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Concho Stage Station

20 Aug

What do US Senator William Blakley, Tom Braniff, the Butterfield Stage Line, University of Texas and Scottish Rite Hospital all have in common?  Answer: The Concho Stage Station.

In the mid 1800s, the desire for travel to the West Coast was inspired by the development of California and the Gold Rush.  Gold was discovered in 1848, California became a state in 1850 and people began to migrate west to the coast, requiring the development of such services as the US Mail.  A number of stage coach lines served the mail for portions of the route before the Butterfield line came into existence and unified a southern route until the onset of the Civil War.

ConchoRiver

The Middle Concho River ran roughly east and west for about 90 miles between Upshur and Irion Counties and was a valuable and reliable water source.  Once coaches left the Concho, it was another 75 miles west to the Pecos.  The station at the head of the Concho was one of a couple dozen that were built in Texas to serve the line.  Troops and supplies along with replacement horses and mules were all part of this well equipped station.  After Butterfield’s southern route was cancelled by the Union government in 1861, stage service continued for another two decades until rail lines finally reached El Paso.  The Concho Stage Station eventually fell into ruin as nearby settlements like San Angelo took hold.

The Concho Stage Station is not to be confused with historic Fort Concho, established in 1867, which gave rise to the settlement of San Angelo.  The Stage Station is located roughly 20 miles to the west of Fort Concho and present day San Angelo, and is situated a few miles to the west of the community of Arden, Texas.

The old Concho Station eventually became part of the Rocker b Ranch, owned by US Senator William Blakley, who was the attorney for Tom Braniff, founder of the Braniff Airline company.  Braniff and Blakley, who was also a large stakeholder in the airline, founded the Blakley-Braniff Foundation.  Blakley and his wife had no children of their own and in 1964, the foundation donated the 173,000 acre Rocker b Ranch to Scottish Rite Hospital.  A decade later, the property was appraised at $60,000,000 and was generating some $4,000,000 in annual oil royalties from its 570 wells.  Before Blakley died in 1976, he would reportedly express his misgivings about the charity holding onto the ranch, opining that it should have been sold to help serve more crippled children currently.  However, the charity continued to hold onto the property and as recently as 2014, annual oil royalties had risen to $148,500,000, eclipsing the value of the entire ranch decades earlier.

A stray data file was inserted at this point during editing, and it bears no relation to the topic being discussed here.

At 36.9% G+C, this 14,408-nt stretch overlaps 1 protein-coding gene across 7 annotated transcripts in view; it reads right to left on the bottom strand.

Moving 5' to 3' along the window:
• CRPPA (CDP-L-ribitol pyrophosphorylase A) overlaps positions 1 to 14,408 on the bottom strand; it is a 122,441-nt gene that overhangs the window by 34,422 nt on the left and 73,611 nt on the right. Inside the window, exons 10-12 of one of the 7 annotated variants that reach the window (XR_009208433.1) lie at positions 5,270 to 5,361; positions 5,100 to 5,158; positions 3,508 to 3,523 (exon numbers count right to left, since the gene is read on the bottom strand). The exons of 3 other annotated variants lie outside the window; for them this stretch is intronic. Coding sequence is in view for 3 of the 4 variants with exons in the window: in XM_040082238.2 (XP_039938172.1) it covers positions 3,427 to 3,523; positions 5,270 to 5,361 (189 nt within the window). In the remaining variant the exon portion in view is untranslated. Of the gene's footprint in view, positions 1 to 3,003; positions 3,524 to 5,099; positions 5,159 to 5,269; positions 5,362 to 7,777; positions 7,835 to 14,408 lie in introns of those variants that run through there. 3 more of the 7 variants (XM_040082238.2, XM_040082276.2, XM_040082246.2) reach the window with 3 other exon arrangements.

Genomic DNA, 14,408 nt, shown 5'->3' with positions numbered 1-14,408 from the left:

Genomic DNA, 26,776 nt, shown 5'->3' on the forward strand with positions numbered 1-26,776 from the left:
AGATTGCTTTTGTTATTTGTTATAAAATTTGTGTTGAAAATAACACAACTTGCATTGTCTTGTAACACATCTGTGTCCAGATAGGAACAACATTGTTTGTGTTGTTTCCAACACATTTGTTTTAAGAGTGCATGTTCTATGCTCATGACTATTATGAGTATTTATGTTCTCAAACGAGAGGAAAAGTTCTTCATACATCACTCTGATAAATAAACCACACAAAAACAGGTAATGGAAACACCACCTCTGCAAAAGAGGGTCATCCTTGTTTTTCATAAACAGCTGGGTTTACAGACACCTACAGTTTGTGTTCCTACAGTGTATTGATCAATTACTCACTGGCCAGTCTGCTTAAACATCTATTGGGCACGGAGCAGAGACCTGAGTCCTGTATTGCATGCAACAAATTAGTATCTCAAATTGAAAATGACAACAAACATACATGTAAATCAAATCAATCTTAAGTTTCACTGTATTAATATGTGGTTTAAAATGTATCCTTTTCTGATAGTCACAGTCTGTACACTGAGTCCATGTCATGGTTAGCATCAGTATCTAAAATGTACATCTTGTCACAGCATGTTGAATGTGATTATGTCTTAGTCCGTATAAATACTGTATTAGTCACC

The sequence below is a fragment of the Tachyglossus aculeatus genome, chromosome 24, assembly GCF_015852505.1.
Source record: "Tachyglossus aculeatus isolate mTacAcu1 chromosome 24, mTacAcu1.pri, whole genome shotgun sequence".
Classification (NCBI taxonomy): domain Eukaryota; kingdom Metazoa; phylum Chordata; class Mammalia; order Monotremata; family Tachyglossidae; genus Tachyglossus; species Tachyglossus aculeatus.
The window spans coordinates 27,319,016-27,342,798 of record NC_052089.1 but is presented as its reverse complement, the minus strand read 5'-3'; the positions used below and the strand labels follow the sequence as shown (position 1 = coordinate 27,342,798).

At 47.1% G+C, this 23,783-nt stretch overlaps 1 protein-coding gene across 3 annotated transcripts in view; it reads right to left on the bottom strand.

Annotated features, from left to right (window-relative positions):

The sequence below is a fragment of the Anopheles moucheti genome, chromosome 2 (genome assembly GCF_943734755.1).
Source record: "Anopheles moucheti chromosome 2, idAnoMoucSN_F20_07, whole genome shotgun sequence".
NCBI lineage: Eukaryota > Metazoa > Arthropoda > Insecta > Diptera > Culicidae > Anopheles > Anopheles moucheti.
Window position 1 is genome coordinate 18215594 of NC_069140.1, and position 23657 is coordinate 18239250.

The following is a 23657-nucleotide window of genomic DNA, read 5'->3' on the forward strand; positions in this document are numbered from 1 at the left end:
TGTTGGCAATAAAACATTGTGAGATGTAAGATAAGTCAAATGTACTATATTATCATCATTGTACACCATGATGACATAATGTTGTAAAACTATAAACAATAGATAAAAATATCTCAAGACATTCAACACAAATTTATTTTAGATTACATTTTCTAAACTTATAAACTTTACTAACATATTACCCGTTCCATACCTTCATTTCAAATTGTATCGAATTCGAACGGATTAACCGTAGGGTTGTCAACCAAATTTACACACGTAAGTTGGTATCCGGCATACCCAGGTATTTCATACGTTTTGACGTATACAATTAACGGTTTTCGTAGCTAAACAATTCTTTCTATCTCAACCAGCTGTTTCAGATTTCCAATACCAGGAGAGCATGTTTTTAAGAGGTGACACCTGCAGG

The University of Texas began an archaeological research project in 1993 after negotiations between the charity and the university.  The entire ranch was surveyed and the stations ruins were uncovered to reveal the large limestone stage headquarters, an enclosure large enough to house a wagon, team, corral, a water storage area, fireplaces or blacksmith forge, storage room and one other room.  Outside the structure were found concentrations of glass and other ceramic fragments, rusted tin cans and other metal pieces, the stone ruins of an outbuilding, possibly the guard house.  Lead musket balls, bullets and cartridges from revolvers, carbines and rifles were also located, as was the main path of the Overland Road, which crossed east to west just north of the ruins.

The archaeological project provides much insight into the station and the life and times of this period.  This memorable era eventually came to a close, but with the discovery and development of the stage station at the Head of the Concho and others like it, much has been learned about its role in the development of the West.

To learn more, please see Larry Reimenschneider’s excellent report on the archaeological research on the Concho Stage Station from the Bulletin of the Texas Archaeological Society.

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Posted by on August 20, 2015 in history, texas

 

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